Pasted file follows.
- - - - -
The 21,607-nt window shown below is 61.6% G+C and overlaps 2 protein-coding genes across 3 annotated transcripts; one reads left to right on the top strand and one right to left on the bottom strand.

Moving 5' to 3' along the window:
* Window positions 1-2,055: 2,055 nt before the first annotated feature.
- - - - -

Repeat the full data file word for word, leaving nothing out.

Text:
The 21,607-nt window shown below is 61.6% G+C and overlaps 2 protein-coding genes across 3 annotated transcripts; one reads left to right on the top strand and one right to left on the bottom strand.

Moving 5' to 3' along the window:
* Window positions 1-2,055: 2,055 nt before the first annotated feature.